I googled, and soon found people complaining that Murakami's writing sounds like "translation." Some others (who don't like his writing) say there's too much metaphor in it. Maybe this is like our monsters? We try to understand something, and when we do this unconsciously, sometimes there are things that don't feel right in our brain, like a monster from another part of the world. Some people like this feeling. Some don't. Am I making sense? This is so hard to explain.

There might be something I'm doing when I write, where even though I don't translate my thoughts into English when I write stories, maybe some piece of me, a person who grew up in this place called Japan, gets caught in the writing. Some Japanese people can find this piece and let it settle in them. Some may never find that piece, or some feel this piece isn't somehow right. Japanese piece, Korean piece, American piece. All of these pieces in a story and something pops out and into you and melts there like ice, if you let it. Okay. Sorry. Am I making sense?

STORYO: This mostly makes sense, I think? And it is hard to explain! Metaphors and monsters are there own sort of language. So maybe Murakami uses metaphors that feel like a different language (something not quite English or Japanese?).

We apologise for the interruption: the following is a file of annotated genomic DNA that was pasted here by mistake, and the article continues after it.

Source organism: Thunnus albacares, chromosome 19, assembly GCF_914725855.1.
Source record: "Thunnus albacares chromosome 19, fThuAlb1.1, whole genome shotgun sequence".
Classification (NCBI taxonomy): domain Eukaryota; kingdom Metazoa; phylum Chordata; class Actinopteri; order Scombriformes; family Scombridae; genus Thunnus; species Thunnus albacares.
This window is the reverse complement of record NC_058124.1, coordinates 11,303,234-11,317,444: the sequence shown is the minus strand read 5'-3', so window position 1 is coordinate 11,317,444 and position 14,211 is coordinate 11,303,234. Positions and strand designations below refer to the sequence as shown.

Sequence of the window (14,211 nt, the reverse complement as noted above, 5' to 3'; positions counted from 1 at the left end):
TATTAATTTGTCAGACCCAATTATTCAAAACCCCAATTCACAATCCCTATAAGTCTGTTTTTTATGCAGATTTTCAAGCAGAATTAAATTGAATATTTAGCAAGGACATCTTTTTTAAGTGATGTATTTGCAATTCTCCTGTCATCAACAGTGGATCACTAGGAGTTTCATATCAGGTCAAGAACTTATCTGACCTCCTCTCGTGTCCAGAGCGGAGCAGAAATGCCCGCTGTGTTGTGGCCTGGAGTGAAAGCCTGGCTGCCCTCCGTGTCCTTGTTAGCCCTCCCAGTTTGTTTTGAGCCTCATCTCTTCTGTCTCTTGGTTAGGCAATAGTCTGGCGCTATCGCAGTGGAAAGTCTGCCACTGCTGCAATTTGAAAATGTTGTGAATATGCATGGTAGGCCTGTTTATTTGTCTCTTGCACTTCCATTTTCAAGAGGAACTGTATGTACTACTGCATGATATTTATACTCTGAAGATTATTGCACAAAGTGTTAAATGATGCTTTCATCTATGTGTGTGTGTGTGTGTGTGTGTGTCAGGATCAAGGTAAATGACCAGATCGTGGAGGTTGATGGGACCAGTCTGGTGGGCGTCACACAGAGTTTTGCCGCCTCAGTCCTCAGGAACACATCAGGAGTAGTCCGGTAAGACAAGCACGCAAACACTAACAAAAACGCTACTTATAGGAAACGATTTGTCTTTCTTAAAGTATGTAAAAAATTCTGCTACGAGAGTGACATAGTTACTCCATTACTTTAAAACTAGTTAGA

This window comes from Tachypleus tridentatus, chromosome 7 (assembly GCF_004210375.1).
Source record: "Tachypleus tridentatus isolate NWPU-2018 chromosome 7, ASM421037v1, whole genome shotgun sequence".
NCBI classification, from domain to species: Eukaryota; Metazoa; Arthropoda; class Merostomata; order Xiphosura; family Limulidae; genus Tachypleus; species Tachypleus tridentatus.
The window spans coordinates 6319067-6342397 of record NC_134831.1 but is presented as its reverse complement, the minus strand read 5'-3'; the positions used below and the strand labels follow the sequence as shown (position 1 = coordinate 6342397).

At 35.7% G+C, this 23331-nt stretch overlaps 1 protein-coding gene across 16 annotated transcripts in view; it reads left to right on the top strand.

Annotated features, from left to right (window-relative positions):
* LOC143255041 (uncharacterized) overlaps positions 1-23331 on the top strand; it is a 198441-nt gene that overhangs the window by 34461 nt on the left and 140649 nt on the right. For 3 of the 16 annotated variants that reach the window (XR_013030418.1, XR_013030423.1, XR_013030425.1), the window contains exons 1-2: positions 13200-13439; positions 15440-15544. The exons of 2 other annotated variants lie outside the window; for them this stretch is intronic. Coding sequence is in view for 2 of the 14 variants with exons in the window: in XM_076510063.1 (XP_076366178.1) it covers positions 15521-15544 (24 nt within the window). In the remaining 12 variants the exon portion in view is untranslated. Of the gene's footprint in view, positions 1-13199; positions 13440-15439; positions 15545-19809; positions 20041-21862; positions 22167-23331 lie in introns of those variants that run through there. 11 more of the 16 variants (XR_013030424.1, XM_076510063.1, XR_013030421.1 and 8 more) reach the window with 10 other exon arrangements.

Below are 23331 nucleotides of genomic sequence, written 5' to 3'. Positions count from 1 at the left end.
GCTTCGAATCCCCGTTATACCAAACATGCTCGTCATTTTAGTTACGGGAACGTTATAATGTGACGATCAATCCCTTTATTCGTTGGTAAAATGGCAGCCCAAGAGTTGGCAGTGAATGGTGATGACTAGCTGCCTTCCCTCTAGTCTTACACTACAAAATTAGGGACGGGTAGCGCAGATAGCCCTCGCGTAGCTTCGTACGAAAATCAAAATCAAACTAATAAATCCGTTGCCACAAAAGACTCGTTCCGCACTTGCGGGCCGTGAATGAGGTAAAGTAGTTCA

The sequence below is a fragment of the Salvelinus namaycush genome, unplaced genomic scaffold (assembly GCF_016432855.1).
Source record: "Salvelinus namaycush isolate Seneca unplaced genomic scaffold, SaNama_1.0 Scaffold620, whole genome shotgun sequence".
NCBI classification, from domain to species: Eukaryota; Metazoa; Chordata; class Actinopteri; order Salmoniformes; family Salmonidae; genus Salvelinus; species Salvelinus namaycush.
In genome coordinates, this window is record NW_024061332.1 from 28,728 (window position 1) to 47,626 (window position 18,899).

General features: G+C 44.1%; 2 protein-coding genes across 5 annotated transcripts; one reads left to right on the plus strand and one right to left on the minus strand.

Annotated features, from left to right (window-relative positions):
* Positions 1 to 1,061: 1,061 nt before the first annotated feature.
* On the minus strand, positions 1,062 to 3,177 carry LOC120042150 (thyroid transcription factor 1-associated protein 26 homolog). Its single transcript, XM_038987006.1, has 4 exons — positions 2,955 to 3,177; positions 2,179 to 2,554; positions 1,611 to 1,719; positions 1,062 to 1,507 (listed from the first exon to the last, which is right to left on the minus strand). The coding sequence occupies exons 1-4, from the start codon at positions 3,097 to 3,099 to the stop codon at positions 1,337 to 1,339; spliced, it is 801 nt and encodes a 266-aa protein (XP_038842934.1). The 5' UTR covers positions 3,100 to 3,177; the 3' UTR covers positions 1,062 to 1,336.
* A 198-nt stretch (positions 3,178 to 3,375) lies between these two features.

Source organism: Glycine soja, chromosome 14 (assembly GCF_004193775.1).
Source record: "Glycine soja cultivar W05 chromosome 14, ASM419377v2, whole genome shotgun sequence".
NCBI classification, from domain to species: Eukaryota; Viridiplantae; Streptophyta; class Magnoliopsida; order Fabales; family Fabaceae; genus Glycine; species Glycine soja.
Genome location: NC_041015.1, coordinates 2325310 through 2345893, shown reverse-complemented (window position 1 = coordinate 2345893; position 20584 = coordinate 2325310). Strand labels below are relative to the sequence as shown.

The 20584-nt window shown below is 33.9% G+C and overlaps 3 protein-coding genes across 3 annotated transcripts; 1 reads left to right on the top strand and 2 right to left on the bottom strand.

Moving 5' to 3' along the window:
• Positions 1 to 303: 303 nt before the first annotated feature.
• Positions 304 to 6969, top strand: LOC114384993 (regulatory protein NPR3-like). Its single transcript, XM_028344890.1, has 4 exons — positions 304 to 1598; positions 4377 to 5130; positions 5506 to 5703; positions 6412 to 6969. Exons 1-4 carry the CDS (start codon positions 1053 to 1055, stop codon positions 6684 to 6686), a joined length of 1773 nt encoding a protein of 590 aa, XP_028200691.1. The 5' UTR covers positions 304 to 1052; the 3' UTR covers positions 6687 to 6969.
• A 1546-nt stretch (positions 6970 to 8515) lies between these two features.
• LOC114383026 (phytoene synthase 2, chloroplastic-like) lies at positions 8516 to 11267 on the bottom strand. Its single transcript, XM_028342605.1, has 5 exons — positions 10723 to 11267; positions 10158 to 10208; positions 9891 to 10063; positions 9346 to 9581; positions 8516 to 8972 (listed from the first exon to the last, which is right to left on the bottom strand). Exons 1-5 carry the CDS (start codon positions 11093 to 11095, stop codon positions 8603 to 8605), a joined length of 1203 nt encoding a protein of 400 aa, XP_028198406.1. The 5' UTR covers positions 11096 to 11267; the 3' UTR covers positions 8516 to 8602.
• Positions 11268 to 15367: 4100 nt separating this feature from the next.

And I think what you're saying at the end is that when, for example, a Korean person reads your story in English, they might find in that story a Japanese piece of you and an English piece of you, and it stabs a bit, maybe, like ice, but, if you relax, it melts into you and becomes a part of you? That's how I feel, I think, actually, when I read books, or watch films, from cultures different from the one I was raised in. Like Amelie. That's a movie I love more than anything. But I had to watch it twice before it felt like it melted all the way into my heart.

There probably isn't an answer, so much as an experience. Which is what I love about your answer. How you try and get at the experience of writing and reading across languages and cultures by talking about monsters and metaphors and ice. Are you fascinated by ice?

YUKIMI: Amelie is my mother's favourite film! I don't understand films the way she does (do I ever understand anything?)

And yes, something like that! The melting of the piece from another culture. I think? It's so hard to word something that hasn't been in me as words. Thank you, really, for trying to understand.

I didn't realize until you asked, but yes, I think I love ice. They are like the clearest gems, and they don't stay if you hold them in your hand.

STORYO: Tell me more about why writing in English helps you write stories. Is it that in trying to write in English you slow down and notice things more? Like writing in a different language than the one you grew up with gives you enough distance from your thoughts that you can shape those thoughts more easily?